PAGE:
Angry

Too Negative

I was a kid other kids’ 

parents gossiped about.

 

They told their children

what I was: too negative.

 

I get it. Fair to fear

contagion of bad attitudes,

 

to think naming a thing

can be an inoculation.

 

Of course my friends

filled me in. Of course

 

I took my diagnosis

lying down on mostly

 

frozen sand. Loose

grains made their way

 

to my scalp. Stayed there

Wow! You've Changed

You’ve changed.

You used to be so

and now you’re all

like, you’ve transformed

I don’t know how to describe

it’s like

you don’t like canasta anymore

you text IN ALL CAPS

your selfies are so

animalistic

like, are you out to prove something

you’re a lion

you’re a bear

you’re a maggot

you’re a virus

I just don’t know

if we can be friends anymore.

from Exhibits from the American Water Museum

99.

From an original rock painting in Topock, Arizona, now digitized on a

wall-mounted monitor:

 

Before this city, the Creator pressed his staff

into the earth, and the earth opened—

 

it wasn’t a wound, it was joy—joy!—!

Out of this opening leaped earth’s most radical bloom: our people—

 

we blossoms from the original body: water,

flowering and flowing until it became itself, and we, us:

                                              River. Body.

 

Mariah according to my yt mama

when I try to talk to my mom about what it was like

to grow up surrounded by yt people in the prairies

in the 80s though it seemed like the 50s

she tells me in a so-there tone

that Mariah is a mixee and that people love her

 

I tell my mom that Mariah has talked publicly

about feeling some type of way about

being what she calls biracial

which is why on the early album covers

her hair is obscuring her face

 

there is a long pause then a I didn’t know that

 

Embarrased

i thought it was ok - i could understand the reasons

they said there might be young children or a nervous man seeing

this small piece of flesh that they weren’t quite expecting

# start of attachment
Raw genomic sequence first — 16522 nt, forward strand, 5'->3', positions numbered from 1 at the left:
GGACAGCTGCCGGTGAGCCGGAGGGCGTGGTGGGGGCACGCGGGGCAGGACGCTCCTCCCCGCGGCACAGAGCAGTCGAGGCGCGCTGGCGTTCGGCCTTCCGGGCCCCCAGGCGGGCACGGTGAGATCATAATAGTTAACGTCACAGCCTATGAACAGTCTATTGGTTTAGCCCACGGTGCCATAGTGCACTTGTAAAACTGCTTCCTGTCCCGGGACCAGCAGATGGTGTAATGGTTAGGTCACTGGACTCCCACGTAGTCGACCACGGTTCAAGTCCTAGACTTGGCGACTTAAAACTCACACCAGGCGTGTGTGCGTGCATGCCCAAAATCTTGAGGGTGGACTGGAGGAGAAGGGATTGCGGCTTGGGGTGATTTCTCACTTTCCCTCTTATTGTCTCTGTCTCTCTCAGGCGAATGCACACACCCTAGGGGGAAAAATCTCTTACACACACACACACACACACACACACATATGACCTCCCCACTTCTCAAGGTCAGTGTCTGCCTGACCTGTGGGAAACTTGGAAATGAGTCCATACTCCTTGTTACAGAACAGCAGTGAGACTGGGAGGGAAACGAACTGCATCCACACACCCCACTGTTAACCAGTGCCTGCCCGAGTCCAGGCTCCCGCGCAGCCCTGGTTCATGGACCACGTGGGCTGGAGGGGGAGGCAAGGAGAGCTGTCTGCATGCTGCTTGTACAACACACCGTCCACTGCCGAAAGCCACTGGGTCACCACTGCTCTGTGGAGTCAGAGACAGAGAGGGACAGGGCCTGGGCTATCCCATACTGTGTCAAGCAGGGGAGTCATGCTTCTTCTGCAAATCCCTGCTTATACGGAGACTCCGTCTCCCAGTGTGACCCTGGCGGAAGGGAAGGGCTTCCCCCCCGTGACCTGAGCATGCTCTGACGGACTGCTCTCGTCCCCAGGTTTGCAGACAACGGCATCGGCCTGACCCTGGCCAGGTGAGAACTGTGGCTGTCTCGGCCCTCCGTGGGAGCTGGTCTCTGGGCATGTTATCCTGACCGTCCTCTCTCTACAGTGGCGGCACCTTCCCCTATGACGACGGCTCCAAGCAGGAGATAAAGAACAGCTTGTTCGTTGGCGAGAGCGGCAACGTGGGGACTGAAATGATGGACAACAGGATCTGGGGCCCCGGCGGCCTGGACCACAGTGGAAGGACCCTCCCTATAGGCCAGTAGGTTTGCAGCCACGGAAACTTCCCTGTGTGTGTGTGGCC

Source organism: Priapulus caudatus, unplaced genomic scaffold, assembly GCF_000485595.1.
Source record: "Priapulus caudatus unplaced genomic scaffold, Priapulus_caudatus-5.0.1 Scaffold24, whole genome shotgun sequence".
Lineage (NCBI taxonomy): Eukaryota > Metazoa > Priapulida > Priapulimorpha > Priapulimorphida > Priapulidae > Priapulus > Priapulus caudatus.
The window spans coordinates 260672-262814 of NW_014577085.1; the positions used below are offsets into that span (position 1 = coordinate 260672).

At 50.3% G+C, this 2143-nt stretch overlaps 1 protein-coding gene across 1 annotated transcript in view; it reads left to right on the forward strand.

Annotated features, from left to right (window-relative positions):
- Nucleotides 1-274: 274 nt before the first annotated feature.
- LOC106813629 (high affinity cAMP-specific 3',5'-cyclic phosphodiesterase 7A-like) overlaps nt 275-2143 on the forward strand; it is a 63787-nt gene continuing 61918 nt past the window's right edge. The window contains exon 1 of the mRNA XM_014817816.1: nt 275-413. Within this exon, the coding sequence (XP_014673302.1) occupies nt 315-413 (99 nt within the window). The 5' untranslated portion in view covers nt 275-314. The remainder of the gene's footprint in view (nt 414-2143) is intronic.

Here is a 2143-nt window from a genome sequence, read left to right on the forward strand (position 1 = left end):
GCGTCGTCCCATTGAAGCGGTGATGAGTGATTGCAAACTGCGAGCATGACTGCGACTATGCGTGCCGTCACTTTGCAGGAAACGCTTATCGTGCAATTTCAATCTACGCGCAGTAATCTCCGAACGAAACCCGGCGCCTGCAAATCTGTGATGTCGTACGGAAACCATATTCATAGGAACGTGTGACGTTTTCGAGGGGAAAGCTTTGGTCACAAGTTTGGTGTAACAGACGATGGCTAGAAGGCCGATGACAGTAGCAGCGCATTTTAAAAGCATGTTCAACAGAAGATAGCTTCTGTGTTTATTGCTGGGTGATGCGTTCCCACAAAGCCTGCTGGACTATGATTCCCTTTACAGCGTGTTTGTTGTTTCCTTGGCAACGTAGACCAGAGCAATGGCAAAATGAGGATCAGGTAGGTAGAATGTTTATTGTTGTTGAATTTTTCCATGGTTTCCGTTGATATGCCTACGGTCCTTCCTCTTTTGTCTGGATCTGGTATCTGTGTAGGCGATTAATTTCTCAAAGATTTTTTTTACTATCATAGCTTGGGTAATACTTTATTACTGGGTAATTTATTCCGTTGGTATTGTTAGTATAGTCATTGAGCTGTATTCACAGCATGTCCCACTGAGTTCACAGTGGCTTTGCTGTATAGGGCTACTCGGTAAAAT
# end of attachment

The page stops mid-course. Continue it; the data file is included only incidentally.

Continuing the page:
so i whispered and tiptoed with nervous discretion

 

but after six months of her life spent sitting on lids

as she sips on her milk, nostrils sniffing up shit

banging her head on toilet-roll dispensers

i wonder whether these public-loo feeds offend her

 

The First Day

When I was five I was put on a bus

and sent to Catholic school

not unlike my mother who was five

when she was put on a train

and sent to residential school,

both feeling that gut feeling

that this was not going to be

a place we would like.

 

My parents told

my older sister

to watch over me

but she had long ago

grown to not like me,

let alone protect me.

 

As we waited to go in

that first morning

a group of boys decided

The New School

Do you remember, Nancy,

when we sat in the Creole restaurant

and glanced up at the television to see students running

with their hands in the air and photographs

of two young men?

Their angular faces. Trench coats.

We didn’t understand what was happening,

our brains felt like mush, it wasn’t the wine,

it was like being in a foreign country,

on the street corner, at a hospital,

struggling to understand or be heard.

 

This morning, on the way to work,

memories of my youth

as children

we learned to stand on one leg

clasping bundles of hope between our teeth

 

not because we wanted

to resemble flocks of black flamingos

 

one foot in the smelly pile was better than two

 

the sky beckoned

its blue hues a promise

we carried in those little bundles

clamped tightly between our still forming teeth

 

some of us were trapped

unable to free the one foot-fall for lift-off

 

Pride

A half-hour.

 

 

Thirty minutes.

 

 

One thousand eight hundred seconds.

 

 

They sat.

 

 

Protest is not supposed to be comfortable.

 

 

Civil disobedience does not

fit into pristine conformist ideals

of opposition.

 

 

You are supposed to feel something.

 

 

Upset?

 

 

Was your perfect day ruined?

 

 

 

 

 

urban NDNs in the DTES

had a dozen foster parents

                                   tell me to run from my mother’s truth

                                   the track marks up her arm,

                                   shy away from the streets

                                                                           they said ate her alive.

 

                            wasn’t until i had rewilded

                                   unto the very streets

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